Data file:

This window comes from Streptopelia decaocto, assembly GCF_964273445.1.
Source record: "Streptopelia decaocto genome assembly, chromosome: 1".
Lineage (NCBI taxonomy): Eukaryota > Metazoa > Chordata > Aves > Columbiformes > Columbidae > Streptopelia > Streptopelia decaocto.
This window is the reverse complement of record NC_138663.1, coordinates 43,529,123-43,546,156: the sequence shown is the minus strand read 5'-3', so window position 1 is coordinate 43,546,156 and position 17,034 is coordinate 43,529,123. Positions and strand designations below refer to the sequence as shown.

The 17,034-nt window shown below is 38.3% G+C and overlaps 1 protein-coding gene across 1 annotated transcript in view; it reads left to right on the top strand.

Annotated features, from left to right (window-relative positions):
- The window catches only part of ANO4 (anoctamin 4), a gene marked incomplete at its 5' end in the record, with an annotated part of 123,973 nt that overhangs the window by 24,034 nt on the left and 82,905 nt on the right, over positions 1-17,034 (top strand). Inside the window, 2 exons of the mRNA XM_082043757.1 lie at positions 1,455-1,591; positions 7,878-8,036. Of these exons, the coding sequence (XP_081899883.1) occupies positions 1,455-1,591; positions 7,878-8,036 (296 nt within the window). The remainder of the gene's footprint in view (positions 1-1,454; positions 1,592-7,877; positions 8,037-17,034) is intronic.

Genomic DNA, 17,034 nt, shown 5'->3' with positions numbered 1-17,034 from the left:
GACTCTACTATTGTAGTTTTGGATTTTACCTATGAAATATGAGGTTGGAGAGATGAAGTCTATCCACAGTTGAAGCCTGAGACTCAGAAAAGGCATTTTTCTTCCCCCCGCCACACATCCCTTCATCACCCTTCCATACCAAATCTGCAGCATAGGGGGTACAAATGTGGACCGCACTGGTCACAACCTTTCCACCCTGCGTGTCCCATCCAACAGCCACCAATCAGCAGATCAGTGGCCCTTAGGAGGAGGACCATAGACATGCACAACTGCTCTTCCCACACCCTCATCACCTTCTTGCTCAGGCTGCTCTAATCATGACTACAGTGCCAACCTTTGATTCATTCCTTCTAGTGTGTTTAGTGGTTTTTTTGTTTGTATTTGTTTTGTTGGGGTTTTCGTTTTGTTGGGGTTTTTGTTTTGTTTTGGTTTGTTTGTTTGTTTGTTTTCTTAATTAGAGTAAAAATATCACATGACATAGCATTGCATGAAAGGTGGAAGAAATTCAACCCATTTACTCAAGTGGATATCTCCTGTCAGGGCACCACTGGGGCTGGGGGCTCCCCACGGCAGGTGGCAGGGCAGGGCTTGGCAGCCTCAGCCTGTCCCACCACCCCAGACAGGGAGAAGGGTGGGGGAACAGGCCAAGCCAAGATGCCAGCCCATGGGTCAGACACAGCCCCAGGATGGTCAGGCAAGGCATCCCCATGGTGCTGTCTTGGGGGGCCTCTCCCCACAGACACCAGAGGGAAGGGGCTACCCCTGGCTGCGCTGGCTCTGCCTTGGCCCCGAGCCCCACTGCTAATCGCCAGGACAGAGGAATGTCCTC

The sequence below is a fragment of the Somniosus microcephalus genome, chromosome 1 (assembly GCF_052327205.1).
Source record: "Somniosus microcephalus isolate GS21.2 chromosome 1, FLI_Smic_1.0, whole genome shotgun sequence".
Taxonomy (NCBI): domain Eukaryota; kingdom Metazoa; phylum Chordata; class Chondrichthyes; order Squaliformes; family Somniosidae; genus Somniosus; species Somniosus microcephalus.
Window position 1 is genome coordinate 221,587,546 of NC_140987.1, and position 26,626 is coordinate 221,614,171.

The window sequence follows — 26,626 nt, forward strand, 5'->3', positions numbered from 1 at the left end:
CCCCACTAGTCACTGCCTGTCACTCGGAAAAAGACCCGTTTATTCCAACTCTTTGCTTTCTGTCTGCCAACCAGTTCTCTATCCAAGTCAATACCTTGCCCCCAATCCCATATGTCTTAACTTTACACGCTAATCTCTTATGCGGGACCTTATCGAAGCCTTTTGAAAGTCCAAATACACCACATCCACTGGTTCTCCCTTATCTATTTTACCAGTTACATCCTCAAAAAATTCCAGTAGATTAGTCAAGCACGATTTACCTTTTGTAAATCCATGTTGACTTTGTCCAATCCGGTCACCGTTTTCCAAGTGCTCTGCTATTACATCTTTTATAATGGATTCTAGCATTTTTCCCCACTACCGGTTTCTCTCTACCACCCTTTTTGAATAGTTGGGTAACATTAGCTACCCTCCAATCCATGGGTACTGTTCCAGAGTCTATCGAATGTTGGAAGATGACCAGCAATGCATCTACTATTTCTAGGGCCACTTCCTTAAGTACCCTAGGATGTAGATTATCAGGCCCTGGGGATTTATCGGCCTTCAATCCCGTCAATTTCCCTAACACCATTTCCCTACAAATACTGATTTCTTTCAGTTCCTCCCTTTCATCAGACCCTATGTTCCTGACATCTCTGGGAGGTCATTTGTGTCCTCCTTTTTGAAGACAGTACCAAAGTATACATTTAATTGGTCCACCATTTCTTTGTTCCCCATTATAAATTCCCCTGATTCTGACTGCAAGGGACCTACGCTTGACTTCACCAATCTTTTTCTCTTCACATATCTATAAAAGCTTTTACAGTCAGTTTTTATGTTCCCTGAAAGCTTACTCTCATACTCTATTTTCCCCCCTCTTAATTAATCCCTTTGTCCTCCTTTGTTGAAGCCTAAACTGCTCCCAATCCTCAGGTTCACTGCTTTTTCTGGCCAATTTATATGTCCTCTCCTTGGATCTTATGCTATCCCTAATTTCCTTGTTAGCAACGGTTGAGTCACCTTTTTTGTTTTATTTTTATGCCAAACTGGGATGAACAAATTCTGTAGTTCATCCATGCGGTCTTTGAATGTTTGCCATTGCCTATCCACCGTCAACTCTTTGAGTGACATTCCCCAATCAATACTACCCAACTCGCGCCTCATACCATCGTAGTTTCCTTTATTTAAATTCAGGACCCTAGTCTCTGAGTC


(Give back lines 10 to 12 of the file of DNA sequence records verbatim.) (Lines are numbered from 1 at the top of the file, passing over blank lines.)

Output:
The sequence below is a fragment of the Somniosus microcephalus genome, chromosome 1 (assembly GCF_052327205.1).
Source record: "Somniosus microcephalus isolate GS21.2 chromosome 1, FLI_Smic_1.0, whole genome shotgun sequence".
Taxonomy (NCBI): domain Eukaryota; kingdom Metazoa; phylum Chordata; class Chondrichthyes; order Squaliformes; family Somniosidae; genus Somniosus; species Somniosus microcephalus.